Holbein carpet with large medallions, of a type similar to that of the painting, 16th century, Central Anatolia

Among the clues to the figures' associations are a selection of scientific instruments including two globes (one terrestrial and one celestial), a shepherd's dial, a quadrant, a torquetum, and a polyhedral sundial, as well as various textiles. The floor mosaic is based on a design from Westminster Abbey—the Cosmati pavement, before the High Altar. Biographer Eric Ives suggests that Holbein included the pattern from this distinctive area of floor as a reference to the forthcoming coronation of Anne Boleyn, as it was at the location in the Abbey reserved for the ceremony. The carpet on the upper shelf is an example of a "Holbein carpet"—an Anatolian carpet often depicted in the artist's paintings. The figure on the left is in secular attire while the figure on the right is dressed in clerical clothes. They flank the table, which displays open books and symbols of religious knowledge, including a symbolic link to the Virgin. Near the top left corner, a crucifix can be seen, partially covered by the curtain.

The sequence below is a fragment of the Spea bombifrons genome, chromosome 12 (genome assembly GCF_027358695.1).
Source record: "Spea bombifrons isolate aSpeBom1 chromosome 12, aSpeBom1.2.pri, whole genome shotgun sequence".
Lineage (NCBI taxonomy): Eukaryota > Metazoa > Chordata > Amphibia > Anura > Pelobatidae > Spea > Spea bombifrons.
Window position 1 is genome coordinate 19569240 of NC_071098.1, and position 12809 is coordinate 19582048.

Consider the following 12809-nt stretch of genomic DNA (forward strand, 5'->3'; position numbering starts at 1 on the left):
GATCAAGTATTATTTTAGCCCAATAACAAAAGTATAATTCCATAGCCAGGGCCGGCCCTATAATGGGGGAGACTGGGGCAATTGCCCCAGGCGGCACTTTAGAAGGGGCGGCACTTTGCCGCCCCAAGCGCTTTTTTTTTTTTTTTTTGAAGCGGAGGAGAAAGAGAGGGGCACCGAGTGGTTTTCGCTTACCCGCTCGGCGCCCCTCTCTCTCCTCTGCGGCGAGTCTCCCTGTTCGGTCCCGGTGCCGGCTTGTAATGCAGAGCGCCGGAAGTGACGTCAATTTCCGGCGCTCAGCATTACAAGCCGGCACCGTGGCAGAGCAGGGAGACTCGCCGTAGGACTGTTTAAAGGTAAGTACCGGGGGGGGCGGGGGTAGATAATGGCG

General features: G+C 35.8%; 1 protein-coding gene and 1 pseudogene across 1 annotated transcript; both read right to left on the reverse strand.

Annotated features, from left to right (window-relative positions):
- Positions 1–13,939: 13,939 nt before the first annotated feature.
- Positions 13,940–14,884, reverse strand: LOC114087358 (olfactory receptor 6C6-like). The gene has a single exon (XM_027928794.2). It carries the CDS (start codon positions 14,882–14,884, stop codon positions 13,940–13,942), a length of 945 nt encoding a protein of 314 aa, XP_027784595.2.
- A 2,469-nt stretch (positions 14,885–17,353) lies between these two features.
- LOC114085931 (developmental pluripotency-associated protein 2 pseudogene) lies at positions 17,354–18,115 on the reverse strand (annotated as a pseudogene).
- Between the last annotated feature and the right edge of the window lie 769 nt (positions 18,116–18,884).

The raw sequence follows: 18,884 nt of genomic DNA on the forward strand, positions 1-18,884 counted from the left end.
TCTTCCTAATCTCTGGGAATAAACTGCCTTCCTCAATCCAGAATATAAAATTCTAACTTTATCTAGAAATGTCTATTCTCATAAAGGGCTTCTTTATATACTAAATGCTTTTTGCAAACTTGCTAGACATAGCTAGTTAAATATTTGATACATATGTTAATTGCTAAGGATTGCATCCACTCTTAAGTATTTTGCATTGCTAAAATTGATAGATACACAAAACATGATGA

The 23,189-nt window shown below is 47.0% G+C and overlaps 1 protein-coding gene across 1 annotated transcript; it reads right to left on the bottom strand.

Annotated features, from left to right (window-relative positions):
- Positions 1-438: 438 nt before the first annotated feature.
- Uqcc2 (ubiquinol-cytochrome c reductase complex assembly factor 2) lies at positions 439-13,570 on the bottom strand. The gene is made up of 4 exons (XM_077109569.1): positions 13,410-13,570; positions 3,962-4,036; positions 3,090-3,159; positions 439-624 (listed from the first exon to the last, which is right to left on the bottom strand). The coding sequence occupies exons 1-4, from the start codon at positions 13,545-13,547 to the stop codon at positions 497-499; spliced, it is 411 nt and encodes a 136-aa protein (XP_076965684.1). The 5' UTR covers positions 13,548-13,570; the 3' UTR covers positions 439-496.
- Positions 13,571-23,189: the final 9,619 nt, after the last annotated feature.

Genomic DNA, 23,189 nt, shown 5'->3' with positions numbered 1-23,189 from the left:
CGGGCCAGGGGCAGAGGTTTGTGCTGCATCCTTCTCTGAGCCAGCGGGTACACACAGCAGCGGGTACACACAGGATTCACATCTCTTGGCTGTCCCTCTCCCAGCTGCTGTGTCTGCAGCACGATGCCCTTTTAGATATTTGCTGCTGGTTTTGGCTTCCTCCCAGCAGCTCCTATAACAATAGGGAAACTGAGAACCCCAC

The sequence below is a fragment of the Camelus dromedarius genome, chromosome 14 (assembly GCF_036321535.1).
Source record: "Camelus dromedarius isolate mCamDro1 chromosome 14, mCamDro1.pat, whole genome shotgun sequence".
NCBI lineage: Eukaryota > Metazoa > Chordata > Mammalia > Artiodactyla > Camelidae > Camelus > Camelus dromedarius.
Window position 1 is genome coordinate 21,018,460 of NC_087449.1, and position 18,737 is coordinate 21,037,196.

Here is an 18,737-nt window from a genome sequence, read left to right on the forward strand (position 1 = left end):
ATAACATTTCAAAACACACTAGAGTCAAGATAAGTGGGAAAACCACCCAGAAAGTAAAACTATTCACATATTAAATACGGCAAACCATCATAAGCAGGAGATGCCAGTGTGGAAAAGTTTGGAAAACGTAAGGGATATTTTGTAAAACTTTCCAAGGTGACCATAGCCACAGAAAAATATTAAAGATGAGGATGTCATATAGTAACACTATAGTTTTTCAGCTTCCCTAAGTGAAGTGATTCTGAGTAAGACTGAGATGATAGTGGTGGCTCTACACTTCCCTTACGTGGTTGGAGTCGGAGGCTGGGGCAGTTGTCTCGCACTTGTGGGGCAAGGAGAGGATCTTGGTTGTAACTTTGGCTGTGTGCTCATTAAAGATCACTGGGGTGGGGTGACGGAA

The Ambassadors' globe (detail)

In contrast, other scholars have suggested the painting contains overtones of religious strife. The conflicts between secular and religious authorities are here represented by Jean de Dinteville, a landowner, and Georges de Selve, the Bishop of Lavaur. The commonly accepted symbol of discord, a lute with a broken string, is included next to a hymnbook in Martin Luther's translation, suggesting strife between scholars and the clergy. For others, if the lute's broken string suggests the interruption of religious harmony, the Lutheran hymnal, open on facing pages reproducing a song on the Commandments (Law) and one on the Holy Spirit (Grace) may suggest their being in "harmony" with each other.

The terrestrial globe on the lower shelf repeats a portion of a cartographically imaginative map created in possibly 1530 and of unknown origin. The map is referred to as the Ambassadors' Globe due to its popularly known appearance in the painting.